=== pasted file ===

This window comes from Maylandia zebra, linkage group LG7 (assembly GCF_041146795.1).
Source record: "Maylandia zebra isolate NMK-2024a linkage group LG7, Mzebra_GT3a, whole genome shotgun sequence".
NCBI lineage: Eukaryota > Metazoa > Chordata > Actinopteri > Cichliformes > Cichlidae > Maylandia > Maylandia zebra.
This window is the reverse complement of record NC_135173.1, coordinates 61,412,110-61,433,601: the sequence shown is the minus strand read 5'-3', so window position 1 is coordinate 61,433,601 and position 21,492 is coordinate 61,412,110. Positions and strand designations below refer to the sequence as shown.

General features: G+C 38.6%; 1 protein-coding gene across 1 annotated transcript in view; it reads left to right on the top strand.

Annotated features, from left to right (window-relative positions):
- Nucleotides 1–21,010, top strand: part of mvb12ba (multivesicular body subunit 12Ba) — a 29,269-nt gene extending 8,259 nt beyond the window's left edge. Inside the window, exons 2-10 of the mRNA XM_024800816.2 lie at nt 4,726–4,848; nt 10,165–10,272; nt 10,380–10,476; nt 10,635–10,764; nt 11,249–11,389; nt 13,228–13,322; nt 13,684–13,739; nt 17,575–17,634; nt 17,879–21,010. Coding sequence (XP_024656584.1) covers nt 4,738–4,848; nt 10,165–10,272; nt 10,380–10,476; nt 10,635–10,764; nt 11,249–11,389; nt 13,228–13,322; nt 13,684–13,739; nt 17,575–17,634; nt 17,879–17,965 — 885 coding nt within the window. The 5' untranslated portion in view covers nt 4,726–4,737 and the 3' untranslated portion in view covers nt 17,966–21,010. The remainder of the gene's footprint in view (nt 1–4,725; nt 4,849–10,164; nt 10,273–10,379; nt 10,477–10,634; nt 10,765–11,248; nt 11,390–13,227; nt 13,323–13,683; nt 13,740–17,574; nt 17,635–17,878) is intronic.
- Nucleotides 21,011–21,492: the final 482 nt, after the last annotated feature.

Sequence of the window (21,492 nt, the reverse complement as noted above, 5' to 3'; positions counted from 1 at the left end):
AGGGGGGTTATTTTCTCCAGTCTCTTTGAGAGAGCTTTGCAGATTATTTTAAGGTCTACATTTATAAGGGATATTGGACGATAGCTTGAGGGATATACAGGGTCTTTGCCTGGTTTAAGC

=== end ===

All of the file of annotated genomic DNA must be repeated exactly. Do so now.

This window comes from Maylandia zebra, linkage group LG7 (assembly GCF_041146795.1).
Source record: "Maylandia zebra isolate NMK-2024a linkage group LG7, Mzebra_GT3a, whole genome shotgun sequence".
NCBI lineage: Eukaryota > Metazoa > Chordata > Actinopteri > Cichliformes > Cichlidae > Maylandia > Maylandia zebra.
This window is the reverse complement of record NC_135173.1, coordinates 61,412,110-61,433,601: the sequence shown is the minus strand read 5'-3', so window position 1 is coordinate 61,433,601 and position 21,492 is coordinate 61,412,110. Positions and strand designations below refer to the sequence as shown.

General features: G+C 38.6%; 1 protein-coding gene across 1 annotated transcript in view; it reads left to right on the top strand.

Annotated features, from left to right (window-relative positions):
- Nucleotides 1–21,010, top strand: part of mvb12ba (multivesicular body subunit 12Ba) — a 29,269-nt gene extending 8,259 nt beyond the window's left edge. Inside the window, exons 2-10 of the mRNA XM_024800816.2 lie at nt 4,726–4,848; nt 10,165–10,272; nt 10,380–10,476; nt 10,635–10,764; nt 11,249–11,389; nt 13,228–13,322; nt 13,684–13,739; nt 17,575–17,634; nt 17,879–21,010. Coding sequence (XP_024656584.1) covers nt 4,738–4,848; nt 10,165–10,272; nt 10,380–10,476; nt 10,635–10,764; nt 11,249–11,389; nt 13,228–13,322; nt 13,684–13,739; nt 17,575–17,634; nt 17,879–17,965 — 885 coding nt within the window. The 5' untranslated portion in view covers nt 4,726–4,737 and the 3' untranslated portion in view covers nt 17,966–21,010. The remainder of the gene's footprint in view (nt 1–4,725; nt 4,849–10,164; nt 10,273–10,379; nt 10,477–10,634; nt 10,765–11,248; nt 11,390–13,227; nt 13,323–13,683; nt 13,740–17,574; nt 17,635–17,878) is intronic.
- Nucleotides 21,011–21,492: the final 482 nt, after the last annotated feature.

Sequence of the window (21,492 nt, the reverse complement as noted above, 5' to 3'; positions counted from 1 at the left end):
AGGGGGGTTATTTTCTCCAGTCTCTTTGAGAGAGCTTTGCAGATTATTTTAAGGTCTACATTTATAAGGGATATTGGACGATAGCTTGAGGGATATACAGGGTCTTTGCCTGGTTTAAGC